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Desert Diary
Culture/Gause's Principle


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Dependent on the environment and the nature of the animals involved, competition between species may have varying results. In 1934, the Russian ecologist Gause stated what has come to be known as Gause's Principle. This states that no two species can coexist indefinitely on the same limiting resource. That is, if there's not enough of some resource in the environment to sustain both species, then one species ultimately will be excluded from the region.

Although there are many things that can affect this relationship, such as immigration into the area, we do usually find significant differences between the ecological niches of closely related species; species that we expect would require similar resources. Locally, for example, we have two kangaroo rats of similar size: Merriam's and Ord's kangaroo rats. Both are seed eaters, obtaining their food in similar ways. The differences, though, include one being comfortable on hard ground while the other prefers sandy soil. Thus, by spending most of their time on areas differing in soil types, they are actually avoiding most of the potential competition.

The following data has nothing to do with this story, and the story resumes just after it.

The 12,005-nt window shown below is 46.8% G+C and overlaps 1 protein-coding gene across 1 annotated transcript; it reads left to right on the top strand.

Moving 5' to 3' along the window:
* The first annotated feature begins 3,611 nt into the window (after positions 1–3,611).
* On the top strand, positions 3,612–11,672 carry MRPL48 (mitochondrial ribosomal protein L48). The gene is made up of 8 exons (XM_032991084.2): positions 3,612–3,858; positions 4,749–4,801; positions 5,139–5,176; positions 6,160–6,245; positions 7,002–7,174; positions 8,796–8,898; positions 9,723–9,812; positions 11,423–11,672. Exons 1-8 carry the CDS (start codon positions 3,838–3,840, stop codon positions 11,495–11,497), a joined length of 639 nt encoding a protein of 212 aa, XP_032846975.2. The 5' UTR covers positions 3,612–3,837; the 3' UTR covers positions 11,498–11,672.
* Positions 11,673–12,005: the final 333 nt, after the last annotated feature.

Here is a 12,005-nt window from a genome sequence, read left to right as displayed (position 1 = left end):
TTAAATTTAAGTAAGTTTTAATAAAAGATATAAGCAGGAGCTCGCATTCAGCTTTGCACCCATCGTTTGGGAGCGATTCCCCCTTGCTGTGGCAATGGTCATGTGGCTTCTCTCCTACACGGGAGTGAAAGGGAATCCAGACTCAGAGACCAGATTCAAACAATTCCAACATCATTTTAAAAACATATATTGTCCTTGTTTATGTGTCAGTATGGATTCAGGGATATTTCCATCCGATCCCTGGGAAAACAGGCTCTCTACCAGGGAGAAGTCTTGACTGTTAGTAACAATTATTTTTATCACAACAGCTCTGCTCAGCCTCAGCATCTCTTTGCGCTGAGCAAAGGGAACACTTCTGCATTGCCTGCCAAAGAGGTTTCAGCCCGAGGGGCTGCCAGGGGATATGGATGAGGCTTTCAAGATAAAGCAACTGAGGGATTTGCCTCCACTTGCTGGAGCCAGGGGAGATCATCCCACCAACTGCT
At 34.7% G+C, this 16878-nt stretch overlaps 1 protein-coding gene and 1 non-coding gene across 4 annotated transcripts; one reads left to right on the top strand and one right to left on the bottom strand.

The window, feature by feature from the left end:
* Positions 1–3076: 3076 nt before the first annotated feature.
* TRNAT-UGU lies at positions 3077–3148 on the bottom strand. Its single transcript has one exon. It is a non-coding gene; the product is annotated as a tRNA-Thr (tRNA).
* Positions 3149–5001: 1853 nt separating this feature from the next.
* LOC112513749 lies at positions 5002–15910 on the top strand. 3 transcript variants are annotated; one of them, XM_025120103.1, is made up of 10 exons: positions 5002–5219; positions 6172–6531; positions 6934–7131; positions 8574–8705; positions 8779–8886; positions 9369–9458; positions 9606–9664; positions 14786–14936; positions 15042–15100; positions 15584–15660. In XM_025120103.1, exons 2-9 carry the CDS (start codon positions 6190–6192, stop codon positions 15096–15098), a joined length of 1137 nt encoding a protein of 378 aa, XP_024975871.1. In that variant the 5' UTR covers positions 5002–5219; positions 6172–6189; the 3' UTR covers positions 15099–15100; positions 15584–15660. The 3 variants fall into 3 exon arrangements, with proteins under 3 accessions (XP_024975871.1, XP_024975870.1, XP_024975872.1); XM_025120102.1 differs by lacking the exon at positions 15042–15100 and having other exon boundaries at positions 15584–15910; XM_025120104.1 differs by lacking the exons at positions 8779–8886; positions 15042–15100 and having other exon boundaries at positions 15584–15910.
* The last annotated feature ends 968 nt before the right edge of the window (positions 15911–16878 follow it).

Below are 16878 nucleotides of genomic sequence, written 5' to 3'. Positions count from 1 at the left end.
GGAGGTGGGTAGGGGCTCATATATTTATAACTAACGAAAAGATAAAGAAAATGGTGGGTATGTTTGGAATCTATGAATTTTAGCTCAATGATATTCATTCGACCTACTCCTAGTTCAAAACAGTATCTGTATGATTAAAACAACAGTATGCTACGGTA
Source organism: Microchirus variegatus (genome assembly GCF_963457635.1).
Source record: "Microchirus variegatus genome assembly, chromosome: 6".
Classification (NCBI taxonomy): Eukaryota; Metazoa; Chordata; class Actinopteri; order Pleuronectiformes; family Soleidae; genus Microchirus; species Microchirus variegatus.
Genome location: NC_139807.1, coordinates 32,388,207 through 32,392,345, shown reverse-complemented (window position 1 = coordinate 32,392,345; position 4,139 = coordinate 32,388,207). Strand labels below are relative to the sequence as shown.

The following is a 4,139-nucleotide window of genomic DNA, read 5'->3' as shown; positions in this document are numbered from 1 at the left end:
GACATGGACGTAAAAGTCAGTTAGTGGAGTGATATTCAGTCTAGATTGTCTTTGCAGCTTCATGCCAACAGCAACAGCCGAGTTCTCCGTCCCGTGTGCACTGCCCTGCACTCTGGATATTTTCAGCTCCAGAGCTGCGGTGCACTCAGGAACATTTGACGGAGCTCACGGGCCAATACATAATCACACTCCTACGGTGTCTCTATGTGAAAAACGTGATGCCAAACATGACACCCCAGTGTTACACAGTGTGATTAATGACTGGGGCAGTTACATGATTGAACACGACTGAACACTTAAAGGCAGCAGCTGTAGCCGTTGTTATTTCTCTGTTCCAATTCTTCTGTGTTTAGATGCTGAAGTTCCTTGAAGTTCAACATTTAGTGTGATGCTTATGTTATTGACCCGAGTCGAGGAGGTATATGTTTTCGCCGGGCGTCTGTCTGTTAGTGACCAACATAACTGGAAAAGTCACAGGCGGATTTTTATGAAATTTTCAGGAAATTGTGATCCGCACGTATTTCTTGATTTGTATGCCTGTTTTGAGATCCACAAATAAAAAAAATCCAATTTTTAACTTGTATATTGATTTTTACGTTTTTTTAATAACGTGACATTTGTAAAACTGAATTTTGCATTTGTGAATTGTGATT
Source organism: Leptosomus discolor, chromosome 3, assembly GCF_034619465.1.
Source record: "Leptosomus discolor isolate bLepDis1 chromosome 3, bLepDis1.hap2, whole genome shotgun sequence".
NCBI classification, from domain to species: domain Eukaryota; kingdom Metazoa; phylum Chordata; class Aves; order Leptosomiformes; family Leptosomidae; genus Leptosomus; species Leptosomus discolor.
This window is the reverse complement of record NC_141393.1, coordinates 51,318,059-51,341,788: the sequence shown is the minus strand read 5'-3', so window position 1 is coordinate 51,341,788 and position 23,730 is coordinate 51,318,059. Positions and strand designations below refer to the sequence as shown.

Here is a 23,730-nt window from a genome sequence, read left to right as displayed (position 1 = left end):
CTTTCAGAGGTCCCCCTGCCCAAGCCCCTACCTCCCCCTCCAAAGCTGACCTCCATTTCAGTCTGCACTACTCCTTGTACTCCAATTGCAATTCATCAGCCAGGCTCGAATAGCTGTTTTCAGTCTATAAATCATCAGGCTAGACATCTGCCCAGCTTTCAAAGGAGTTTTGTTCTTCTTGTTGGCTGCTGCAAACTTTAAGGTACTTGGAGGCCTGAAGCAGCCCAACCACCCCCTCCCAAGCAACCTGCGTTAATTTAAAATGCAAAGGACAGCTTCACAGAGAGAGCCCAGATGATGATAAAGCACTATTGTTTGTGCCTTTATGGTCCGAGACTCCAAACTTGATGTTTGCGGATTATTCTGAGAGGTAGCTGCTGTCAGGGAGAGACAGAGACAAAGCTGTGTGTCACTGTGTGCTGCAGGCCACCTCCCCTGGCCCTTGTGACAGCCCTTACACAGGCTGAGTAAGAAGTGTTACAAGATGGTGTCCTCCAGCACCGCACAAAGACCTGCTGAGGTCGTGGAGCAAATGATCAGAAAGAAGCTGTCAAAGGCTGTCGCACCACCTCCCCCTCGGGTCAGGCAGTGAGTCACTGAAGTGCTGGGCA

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Contributor: Arthur H. Harris, Laboratory for Environmental Biology, Centennial Museum, University of Texas at El Paso.

Desert Diary is a joint production of the Centennial Museum and KTEP National Public Radio at the University of Texas at El Paso.